dc.descriptionBackground mental health problems are of major public health concern, worldwide. However, there is limited systematic research investigating the correlates and impact of postnatal mental health problems in low and middle-income countries such as Kenya. This is not to underpin the good work done by many scholars both in low and middle income countries and high income countries who extensively explored and researched on predictors/ risk factors of postnatal maternal depression. It is through the good work of these researchers that we were able examine the prevalence, correlates and impact of postnatal maternal depressive symptoms in Kilifi and Lamu counties. Methods: This was a cross-sectional study involving 655 participants; women drawn from the counties of Lamu and Kilifi in Kenya. Mothers of children 6 weeks to 12 months were randomly recruited into the study. The Patient Health Questionnaire (PHQ-9), the Developmental Milestones Checklist (DMC) and a socio-demographic questionnaire were administered. The data collected was analyzed using STATA version 13 statistical packages. Frequency tables and logistic regression used to summarize and analyze the data. Results: 4.6% (n=30) of the mothers presented with depressive symptoms in this population based on the recommended cut-off scores for PHQ-9 of ≥10. Four risk factors independently observed to be associated with postnatal depression; ≥ 5 children aOR 3.72 CI 95%, (1.45, 9.59) p 0.01, abnormal pregnancy aOR 4.77 at 95% CI, (1.94, 11.72) p 0.001, separated/divorced aOR 6.93 at 95% CI (2.08, 23.10) p < 0.01, widowed aOR 13.39 at 95% CI (1.07, 168.20) widowed having the highest odds for depressive symptoms. When analysed separately the prevalence of postnatal maternal depressive symptoms in Kilifi would slightly higher at 6.5%. Categorizing the mothers by age, the study found mothers who were below 18years had the least depressed while age category 18 – 34 the most affected by postnatal depressive symptoms. Maternal depressive symptoms were not associated with childhood developmental outcomes in this population in motor, language and personal domains, even after controlling for the child’s mid upper arm circumference MUAC, mothers maternal age and parental social economic. Conclusions: The study suggests that the prevalence of maternal depressive symptoms is generally low in the two counties of Lamu and Kilifi. We found that Salient risk factors among mothers with depressive symptoms included being resident in Kilifi vi County and having many children, not having a marital partner and complications during pregnancy. It is good to note that out of the 655 postnatal mothers interviewed in the study not a single mother was found to have symptoms of postnatal depression from Lamu County all of them came from Kilifi County. We also found no association between mother’s postnatal depressive symptoms and child development outcomes. Having zero prevalence of postnatal depressive symptoms in lamu and having found no association or correlation between depressive symptoms and child development outcome could be as a result of measuring tools used because most of the studies that found association between the two used different tools from the ones that were used in this study, the PHQ 9 tool that was used to measure depressive symptoms could also be not very sensitive and to come with better results more than one tool each could have been used .en_US
dc.description.abstractBackground mental health problems are of major public health concern, worldwide. However, there is limited systematic research investigating the correlates and impact of postnatal mental health problems in low and middle-income countries such as Kenya. This is not to underpin the good work done by many scholars both in low and middle income countries and high income countries who extensively explored and researched on predictors/ risk factors of postnatal maternal depression. It is through the good work of these researchers that we were able examine the prevalence, correlates and impact of postnatal maternal depressive symptoms in Kilifi and Lamu counties. Methods: This was a cross-sectional study involving 655 participants; women drawn from the counties of Lamu and Kilifi in Kenya. Mothers of children 6 weeks to 12 months were randomly recruited into the study. The Patient Health Questionnaire (PHQ-9), the Developmental Milestones Checklist (DMC) and a socio-demographic questionnaire were administered. The data collected was analyzed using STATA version 13 statistical packages. Frequency tables and logistic regression used to summarize and analyze the data. Results: 4.6% (n=30) of the mothers presented with depressive symptoms in this population based on the recommended cut-off scores for PHQ-9 of ≥10. Four risk factors independently observed to be associated with postnatal depression; ≥ 5 children aOR 3.72 CI 95%, (1.45, 9.59) p 0.01, abnormal pregnancy aOR 4.77 at 95% CI, (1.94, 11.72) p 0.001, separated/divorced aOR 6.93 at 95% CI (2.08, 23.10) p < 0.01, widowed aOR 13.39 at 95% CI (1.07, 168.20) widowed having the highest odds for depressive symptoms. When analysed separately the prevalence of postnatal maternal depressive symptoms in Kilifi would slightly higher at 6.5%. Categorizing the mothers by age, the study found mothers who were below 18years had the least depressed while age category 18 – 34 the most affected by postnatal depressive symptoms. Maternal depressive symptoms were not associated with childhood developmental outcomes in this population in motor, language and personal domains, even after controlling for the child’s mid upper arm circumference MUAC, mothers maternal age and parental social economic. Conclusions: The study suggests that the prevalence of maternal depressive symptoms is generally low in the two counties of Lamu and Kilifi. We found that Salient risk factors among mothers with depressive symptoms included being resident in Kilifi vi County and having many children, not having a marital partner and complications during pregnancy. It is good to note that out of the 655 postnatal mothers interviewed in the study not a single mother was found to have symptoms of postnatal depression from Lamu County all of them came from Kilifi County. We also found no association between mother’s postnatal depressive symptoms and child development outcomes. Having zero prevalence of postnatal depressive symptoms in lamu and having found no association or correlation between depressive symptoms and child development outcome could be as a result of measuring tools used because most of the studies that found association between the two used different tools from the ones that were used in this study, the PHQ 9 tool that was used to measure depressive symptoms could also be not very sensitive and to come with better results more than one tool each could have been used .en_US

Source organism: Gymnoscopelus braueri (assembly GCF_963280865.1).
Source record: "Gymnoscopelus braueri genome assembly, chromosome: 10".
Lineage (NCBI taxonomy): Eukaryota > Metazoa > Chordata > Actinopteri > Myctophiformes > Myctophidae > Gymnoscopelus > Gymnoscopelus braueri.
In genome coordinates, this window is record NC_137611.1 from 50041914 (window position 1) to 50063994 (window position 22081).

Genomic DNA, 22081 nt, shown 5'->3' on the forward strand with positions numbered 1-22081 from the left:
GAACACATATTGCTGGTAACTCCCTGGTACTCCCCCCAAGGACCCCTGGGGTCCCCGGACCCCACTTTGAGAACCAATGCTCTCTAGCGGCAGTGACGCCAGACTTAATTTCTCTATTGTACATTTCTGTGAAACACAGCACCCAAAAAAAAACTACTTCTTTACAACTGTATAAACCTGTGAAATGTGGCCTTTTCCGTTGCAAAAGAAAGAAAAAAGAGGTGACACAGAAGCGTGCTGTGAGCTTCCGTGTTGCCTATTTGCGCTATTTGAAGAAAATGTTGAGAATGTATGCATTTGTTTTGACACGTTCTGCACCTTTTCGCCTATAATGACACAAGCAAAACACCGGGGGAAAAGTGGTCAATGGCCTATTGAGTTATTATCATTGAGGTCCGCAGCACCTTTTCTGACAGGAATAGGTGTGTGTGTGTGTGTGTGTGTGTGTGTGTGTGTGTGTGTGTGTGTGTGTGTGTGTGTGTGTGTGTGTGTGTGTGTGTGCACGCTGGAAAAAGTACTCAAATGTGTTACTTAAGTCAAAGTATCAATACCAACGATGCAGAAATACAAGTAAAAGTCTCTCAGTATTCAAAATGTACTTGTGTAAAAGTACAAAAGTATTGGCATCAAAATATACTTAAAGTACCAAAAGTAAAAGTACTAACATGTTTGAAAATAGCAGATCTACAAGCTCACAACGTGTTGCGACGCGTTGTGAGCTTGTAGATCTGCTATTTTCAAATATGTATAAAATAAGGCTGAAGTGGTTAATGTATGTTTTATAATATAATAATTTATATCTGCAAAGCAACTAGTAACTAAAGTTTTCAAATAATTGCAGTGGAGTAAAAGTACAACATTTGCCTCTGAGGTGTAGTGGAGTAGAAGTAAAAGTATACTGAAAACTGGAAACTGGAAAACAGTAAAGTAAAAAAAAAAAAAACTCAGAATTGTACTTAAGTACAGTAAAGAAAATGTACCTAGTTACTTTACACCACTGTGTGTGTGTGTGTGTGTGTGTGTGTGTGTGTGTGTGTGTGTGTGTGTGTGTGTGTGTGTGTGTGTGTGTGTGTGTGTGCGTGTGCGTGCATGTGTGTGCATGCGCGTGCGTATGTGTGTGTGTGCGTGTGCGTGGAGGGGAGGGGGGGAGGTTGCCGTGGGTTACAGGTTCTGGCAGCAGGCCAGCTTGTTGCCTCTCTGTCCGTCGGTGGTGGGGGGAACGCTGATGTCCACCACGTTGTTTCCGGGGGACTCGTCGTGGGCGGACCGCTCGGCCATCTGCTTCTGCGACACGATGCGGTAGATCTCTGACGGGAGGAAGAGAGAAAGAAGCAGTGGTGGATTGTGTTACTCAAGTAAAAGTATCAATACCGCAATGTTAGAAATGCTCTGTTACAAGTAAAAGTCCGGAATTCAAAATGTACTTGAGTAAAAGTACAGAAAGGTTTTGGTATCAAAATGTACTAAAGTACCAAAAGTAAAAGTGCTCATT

dc.description.sponsorshipPwani Univerityen_US
dc.language.isoenen_US
dc.publisherPwani Universityen_US
dc.subjectCHILD DEVELOPMENTen_US
dc.subjectKILIFI COUNTyen_US
dc.subjectLAMU Countyen_US
dc.titlePREDICTORS OF SYMPTOMS OF POSTNATAL DEPRESS ION AND THEIR ASSOCIATION WITH CHILD DEVELOPMENT IN LAMU AND KILIFI COUNTIES, KENYAen_US
dc.typeThesisen_US